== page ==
Supreme Court Upholds CMS Provider Rule Requiring Staff Vaccination

CMS Provider Rule Requiring Vaccination

In November of 2021, the Department of Health and Human Services (HHS) issued a rule (the “CMS Provider Rule”) requiring all healthcare providers participating in Medicare and Medicaid programs to require staff vaccination. HHS claims that the rule is necessary to safeguard the health and safety of patients and residents who receive care from these providers. 

Medicare and Medicaid providers and several states filed suit in the U.S. Supreme Court, challenging the rule. On January 13, 2022, by a 5-4 vote, in Biden v. Missouri, the Supreme Court upheld the CMS Provider Rule as a lawful exercise of CMS’ regulatory authority. The details of the CMS provider rule case are summarized below.

What’s Up With the Supreme Court’s Hearing the CMS Provider Rule Case So Quickly?

The Supreme Court has virtually limitless discretion as to which cases to hear, and virtually limitless discretion as to when to hear the cases it decides to hear. According to the U.S. Supreme Court website, the Court receives approximately 10,000 petitions requesting review of a lower court decision (petitions for a “writ of certiorari”) each year. Of these, the Court grants about 100. In about 70 of the 100 per year, the court hears oral argument and then issues a written decision. Usually, the Court takes several months to decide a case.

But not this one. When the Court decides that a case is of urgent, national significance (or, when it really wants to send one or both litigants a message – no one is sure, since the Court is not required to provide its reasoning for taking a case, much less for why it decides one the way it does), the Court acts promptly. As many may recall, the Court heard arguments in Bush v. Gore, on one day – December 11, 2000 –  and issued an opinion halting the 2000 Florida presidential recount the next day. 

On January 7, 2022, with lower courts having blocked the CMS provider rule, the Court heard oral arguments in the CMS provider rule case, Biden v. Missouri. It held fast-tracked argument on a related case, NFIB v. OSHA, on the same date, and six days later, by a 6-3 vote blocked an OSHA Emergency Temporary Standard, that would have required vaccination or testing for workplaces with 100 or more employees, from taking effect. As in Bush v. Gore, the stakes in Biden v. Missouri were through the roof: the CMS provider rule applies to approximately 11 million healthcare workers.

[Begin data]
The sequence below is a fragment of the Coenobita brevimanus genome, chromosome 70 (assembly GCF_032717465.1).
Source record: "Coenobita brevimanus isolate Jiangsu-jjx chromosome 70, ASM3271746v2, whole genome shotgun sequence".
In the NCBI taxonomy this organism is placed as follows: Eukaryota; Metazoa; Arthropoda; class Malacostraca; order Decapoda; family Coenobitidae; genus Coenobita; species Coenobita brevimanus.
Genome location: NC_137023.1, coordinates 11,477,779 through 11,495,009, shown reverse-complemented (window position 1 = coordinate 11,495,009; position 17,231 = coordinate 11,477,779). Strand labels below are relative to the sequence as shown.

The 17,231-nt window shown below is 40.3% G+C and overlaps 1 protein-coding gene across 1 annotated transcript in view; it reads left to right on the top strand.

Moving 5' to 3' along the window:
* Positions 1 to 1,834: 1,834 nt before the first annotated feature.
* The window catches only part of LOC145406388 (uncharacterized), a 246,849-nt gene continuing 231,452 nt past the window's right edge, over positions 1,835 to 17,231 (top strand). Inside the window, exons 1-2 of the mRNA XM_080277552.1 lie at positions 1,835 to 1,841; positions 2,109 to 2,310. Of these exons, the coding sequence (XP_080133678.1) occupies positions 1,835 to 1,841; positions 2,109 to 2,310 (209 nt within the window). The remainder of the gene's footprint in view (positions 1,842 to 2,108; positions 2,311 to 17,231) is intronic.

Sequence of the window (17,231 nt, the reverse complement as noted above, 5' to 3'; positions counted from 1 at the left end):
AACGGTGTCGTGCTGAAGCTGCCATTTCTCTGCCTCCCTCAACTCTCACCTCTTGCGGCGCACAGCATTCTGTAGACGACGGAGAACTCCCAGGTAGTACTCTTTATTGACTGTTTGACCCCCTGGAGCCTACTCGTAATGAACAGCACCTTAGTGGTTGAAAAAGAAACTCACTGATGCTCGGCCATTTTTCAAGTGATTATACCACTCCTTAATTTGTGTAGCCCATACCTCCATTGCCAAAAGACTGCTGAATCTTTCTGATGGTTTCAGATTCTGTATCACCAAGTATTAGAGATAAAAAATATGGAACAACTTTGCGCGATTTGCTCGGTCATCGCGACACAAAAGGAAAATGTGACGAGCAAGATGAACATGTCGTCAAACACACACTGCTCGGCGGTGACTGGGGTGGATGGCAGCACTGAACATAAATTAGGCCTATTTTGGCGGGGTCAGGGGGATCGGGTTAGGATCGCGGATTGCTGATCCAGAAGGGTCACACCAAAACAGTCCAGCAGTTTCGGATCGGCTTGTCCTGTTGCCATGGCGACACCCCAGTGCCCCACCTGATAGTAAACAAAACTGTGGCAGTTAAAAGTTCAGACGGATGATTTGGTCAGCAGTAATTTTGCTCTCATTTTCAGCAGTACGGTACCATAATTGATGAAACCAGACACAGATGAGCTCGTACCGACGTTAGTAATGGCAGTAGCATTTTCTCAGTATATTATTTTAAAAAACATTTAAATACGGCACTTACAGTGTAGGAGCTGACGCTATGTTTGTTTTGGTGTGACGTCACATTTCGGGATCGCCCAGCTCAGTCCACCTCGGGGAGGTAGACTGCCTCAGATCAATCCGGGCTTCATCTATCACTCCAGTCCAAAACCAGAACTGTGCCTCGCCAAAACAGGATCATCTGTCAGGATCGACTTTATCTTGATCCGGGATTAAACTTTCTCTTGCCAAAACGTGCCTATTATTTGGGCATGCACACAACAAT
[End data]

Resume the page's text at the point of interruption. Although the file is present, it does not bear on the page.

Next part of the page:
Rated #1 on G2

“Compliancy Group makes a highly complex process easy to understand.”

Easiest To Do Business With 2024

The 5-4 Decision: HHS Prevails

On January 13, 2022, by a five-to-four vote, the Court in Biden v. Missouri terminated the lower court blockade of the CMS provider rule, allowing the rule to take effect. The question before the Court was this: Was the CMS provider rule, which requires that, to receive Medicare and Medicaid funding, participating facilities must ensure staff (unless exempt for medical or religious reasons) are vaccinated against COVID–19, lawful?

The Court said “yes.” The majority opinion concluded that the CMS provider rule “fits neatly within the language” of the Medicare and Medicaid laws.  Those laws permit the HHS Secretary to impose conditions on the receipt of Medicaid and Medicare funds that “the Secretary finds necessary in the interest of the health and safety of individuals who are furnished services.”  HHS has previously issued, and the Court has upheld, myriad rules governing Medicare and Medicaid facilities, from large, infection control rules to hospital size rules to minute rules requiring qualified dieticians to complete at least 900 hours of supervised practice before Medicare and Medicaid can pay for the dietician’s services.